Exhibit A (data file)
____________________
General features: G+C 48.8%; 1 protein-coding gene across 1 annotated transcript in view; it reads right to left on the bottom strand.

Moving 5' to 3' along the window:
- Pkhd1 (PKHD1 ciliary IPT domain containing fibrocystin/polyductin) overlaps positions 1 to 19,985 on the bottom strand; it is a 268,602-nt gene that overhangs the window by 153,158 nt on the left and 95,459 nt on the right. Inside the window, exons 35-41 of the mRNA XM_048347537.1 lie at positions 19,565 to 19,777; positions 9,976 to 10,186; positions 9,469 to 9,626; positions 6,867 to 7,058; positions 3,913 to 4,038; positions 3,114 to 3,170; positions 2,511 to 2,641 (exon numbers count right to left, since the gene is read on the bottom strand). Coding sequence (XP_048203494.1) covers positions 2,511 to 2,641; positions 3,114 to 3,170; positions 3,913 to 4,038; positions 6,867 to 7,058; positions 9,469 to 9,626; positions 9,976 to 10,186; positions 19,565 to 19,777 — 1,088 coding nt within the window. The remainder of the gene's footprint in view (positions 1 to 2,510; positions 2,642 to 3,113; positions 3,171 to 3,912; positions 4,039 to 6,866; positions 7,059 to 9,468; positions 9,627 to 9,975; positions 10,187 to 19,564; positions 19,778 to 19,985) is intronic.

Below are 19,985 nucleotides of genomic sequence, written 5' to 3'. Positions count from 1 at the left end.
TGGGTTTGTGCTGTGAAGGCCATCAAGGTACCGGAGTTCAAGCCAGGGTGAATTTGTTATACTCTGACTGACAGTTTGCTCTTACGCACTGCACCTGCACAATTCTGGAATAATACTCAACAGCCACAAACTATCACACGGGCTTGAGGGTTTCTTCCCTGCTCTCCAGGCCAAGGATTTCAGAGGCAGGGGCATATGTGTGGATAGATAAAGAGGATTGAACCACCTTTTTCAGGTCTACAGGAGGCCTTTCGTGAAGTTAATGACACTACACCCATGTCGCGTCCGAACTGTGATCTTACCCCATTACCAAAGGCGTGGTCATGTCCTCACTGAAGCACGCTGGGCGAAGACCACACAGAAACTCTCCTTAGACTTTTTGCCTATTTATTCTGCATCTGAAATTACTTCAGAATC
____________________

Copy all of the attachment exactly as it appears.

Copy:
General features: G+C 48.8%; 1 protein-coding gene across 1 annotated transcript in view; it reads right to left on the bottom strand.

Moving 5' to 3' along the window:
- Pkhd1 (PKHD1 ciliary IPT domain containing fibrocystin/polyductin) overlaps positions 1 to 19,985 on the bottom strand; it is a 268,602-nt gene that overhangs the window by 153,158 nt on the left and 95,459 nt on the right. Inside the window, exons 35-41 of the mRNA XM_048347537.1 lie at positions 19,565 to 19,777; positions 9,976 to 10,186; positions 9,469 to 9,626; positions 6,867 to 7,058; positions 3,913 to 4,038; positions 3,114 to 3,170; positions 2,511 to 2,641 (exon numbers count right to left, since the gene is read on the bottom strand). Coding sequence (XP_048203494.1) covers positions 2,511 to 2,641; positions 3,114 to 3,170; positions 3,913 to 4,038; positions 6,867 to 7,058; positions 9,469 to 9,626; positions 9,976 to 10,186; positions 19,565 to 19,777 — 1,088 coding nt within the window. The remainder of the gene's footprint in view (positions 1 to 2,510; positions 2,642 to 3,113; positions 3,171 to 3,912; positions 4,039 to 6,866; positions 7,059 to 9,468; positions 9,627 to 9,975; positions 10,187 to 19,564; positions 19,778 to 19,985) is intronic.

Below are 19,985 nucleotides of genomic sequence, written 5' to 3'. Positions count from 1 at the left end.
TGGGTTTGTGCTGTGAAGGCCATCAAGGTACCGGAGTTCAAGCCAGGGTGAATTTGTTATACTCTGACTGACAGTTTGCTCTTACGCACTGCACCTGCACAATTCTGGAATAATACTCAACAGCCACAAACTATCACACGGGCTTGAGGGTTTCTTCCCTGCTCTCCAGGCCAAGGATTTCAGAGGCAGGGGCATATGTGTGGATAGATAAAGAGGATTGAACCACCTTTTTCAGGTCTACAGGAGGCCTTTCGTGAAGTTAATGACACTACACCCATGTCGCGTCCGAACTGTGATCTTACCCCATTACCAAAGGCGTGGTCATGTCCTCACTGAAGCACGCTGGGCGAAGACCACACAGAAACTCTCCTTAGACTTTTTGCCTATTTATTCTGCATCTGAAATTACTTCAGAATC